Gerald Elias can play the violin for us anytime ... even if he doesn't have a book coming out! Although Gerald lives in Denver, his son lives in Oregon and Gerald spent some time living in a friend's house in Portland, so he says we can consider him a "local" author. Gerald travels a lot, mostly because he's a classical musician -- a violinist, of course -- and has been for 35 years. Certainly the discipline Elias has as a musician helps him organize his writing.
The Devil's Trill, his latest book, is named after a sonata so dissonant that the first audience to hear it was mightily disturbed. The diminished fifth (hope we have that right!), the chord the Devil uses to tune up his fiddle, is so uncomfortable to human ears that supposedly a church outlawed it. It is called "the Devil's interval." Wow, with that introduction, it's no wonder someone is murdered in the book bearing its name.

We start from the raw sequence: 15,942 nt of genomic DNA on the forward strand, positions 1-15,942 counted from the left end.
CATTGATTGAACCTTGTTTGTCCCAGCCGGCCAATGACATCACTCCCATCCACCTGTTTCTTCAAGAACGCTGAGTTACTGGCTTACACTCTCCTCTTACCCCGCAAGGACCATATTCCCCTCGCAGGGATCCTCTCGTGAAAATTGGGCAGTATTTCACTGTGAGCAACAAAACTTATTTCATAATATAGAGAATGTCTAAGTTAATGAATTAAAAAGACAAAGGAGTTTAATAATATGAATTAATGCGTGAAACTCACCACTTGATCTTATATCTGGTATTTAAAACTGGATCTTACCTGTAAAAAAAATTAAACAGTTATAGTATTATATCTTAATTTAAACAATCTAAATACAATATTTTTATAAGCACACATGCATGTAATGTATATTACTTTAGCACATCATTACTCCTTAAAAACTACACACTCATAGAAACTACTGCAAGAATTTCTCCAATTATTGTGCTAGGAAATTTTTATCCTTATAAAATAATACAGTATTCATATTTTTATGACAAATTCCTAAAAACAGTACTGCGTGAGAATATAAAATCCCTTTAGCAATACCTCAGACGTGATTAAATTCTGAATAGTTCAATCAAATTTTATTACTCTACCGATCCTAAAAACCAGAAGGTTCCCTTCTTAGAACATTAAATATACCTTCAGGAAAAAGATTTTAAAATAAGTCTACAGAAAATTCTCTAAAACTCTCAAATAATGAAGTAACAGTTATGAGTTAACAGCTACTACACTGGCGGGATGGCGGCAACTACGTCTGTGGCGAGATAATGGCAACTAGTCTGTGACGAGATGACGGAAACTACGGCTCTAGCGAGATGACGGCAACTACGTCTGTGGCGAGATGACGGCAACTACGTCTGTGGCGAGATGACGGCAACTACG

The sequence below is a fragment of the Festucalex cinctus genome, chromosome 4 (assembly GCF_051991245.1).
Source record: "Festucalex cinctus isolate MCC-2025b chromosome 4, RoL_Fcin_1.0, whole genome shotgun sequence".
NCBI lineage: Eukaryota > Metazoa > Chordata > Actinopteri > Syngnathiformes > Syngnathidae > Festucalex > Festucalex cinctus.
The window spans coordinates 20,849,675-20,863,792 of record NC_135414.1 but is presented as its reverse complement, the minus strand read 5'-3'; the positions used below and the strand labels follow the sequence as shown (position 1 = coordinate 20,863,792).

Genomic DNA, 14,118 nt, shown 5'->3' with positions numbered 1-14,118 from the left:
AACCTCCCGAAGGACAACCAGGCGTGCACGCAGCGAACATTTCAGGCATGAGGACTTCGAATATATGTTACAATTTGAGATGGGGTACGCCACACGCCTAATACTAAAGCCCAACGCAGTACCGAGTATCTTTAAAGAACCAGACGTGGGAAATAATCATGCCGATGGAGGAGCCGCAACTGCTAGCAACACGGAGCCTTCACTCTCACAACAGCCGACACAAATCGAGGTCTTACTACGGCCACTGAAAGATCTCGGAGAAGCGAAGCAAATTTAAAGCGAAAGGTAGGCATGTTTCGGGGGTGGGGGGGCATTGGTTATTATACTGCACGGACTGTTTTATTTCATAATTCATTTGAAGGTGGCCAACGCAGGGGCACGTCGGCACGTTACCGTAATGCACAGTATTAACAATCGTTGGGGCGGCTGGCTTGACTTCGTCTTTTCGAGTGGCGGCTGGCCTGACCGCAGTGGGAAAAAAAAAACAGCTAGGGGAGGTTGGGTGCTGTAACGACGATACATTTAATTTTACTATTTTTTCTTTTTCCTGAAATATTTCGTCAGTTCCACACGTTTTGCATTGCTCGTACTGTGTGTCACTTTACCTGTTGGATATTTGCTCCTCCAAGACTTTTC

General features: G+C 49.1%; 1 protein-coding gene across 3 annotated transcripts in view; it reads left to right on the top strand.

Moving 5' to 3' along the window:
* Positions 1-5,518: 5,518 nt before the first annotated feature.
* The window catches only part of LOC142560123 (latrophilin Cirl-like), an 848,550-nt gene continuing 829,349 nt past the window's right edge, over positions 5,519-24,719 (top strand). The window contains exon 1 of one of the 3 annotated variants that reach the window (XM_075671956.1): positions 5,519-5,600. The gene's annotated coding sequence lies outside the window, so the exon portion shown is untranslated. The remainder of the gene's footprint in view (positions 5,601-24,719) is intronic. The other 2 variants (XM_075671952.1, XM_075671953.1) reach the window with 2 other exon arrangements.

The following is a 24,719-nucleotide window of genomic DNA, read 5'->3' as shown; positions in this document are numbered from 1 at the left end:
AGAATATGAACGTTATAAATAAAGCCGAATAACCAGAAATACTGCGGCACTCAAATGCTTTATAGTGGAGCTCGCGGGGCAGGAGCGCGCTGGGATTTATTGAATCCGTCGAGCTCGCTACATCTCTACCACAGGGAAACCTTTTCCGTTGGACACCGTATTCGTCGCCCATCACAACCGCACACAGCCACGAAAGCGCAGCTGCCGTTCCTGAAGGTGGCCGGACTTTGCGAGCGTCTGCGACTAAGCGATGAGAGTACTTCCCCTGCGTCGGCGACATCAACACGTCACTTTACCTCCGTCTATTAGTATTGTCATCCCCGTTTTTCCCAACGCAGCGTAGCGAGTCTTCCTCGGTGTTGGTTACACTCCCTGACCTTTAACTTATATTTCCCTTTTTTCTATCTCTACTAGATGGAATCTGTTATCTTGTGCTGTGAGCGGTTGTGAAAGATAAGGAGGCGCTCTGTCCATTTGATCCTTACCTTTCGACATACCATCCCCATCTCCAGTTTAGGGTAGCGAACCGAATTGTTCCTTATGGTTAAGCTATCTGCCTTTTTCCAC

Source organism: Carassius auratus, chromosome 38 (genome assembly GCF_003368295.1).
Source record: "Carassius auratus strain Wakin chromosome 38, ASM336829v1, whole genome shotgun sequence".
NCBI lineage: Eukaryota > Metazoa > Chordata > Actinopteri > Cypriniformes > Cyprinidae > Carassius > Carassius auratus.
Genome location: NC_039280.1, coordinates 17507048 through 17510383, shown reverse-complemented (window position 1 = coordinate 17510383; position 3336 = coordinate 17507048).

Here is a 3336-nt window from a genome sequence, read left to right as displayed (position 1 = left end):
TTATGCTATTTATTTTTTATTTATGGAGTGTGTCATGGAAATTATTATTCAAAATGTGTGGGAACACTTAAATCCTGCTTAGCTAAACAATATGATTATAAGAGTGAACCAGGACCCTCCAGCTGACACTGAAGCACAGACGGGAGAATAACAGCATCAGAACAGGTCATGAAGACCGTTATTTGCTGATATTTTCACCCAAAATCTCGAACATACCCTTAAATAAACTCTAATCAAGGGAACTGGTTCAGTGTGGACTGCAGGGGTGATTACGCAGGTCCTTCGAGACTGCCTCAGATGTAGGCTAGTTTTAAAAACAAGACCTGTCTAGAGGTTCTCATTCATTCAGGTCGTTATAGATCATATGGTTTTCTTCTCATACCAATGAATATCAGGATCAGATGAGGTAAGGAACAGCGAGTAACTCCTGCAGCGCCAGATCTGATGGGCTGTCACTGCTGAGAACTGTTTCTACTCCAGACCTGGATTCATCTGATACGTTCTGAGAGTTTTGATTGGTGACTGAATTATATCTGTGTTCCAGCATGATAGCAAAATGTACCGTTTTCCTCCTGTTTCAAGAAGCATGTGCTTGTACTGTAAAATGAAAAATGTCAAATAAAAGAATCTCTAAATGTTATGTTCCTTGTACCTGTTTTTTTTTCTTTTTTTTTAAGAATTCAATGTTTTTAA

Elias has an unusual protagonist. Daniel Jacobus is a violin genius, but his irascible personality makes people forget how brilliant he is. And Jacobus is blind. If you close your eyes, Elias says, other senses open up and you can really listen to the music. Jacobus, grumpiness aside, shares some characteristics with Elias.
Throw all these elements into the writing pot, and we were treated to a great story and a devilishly good violin performance.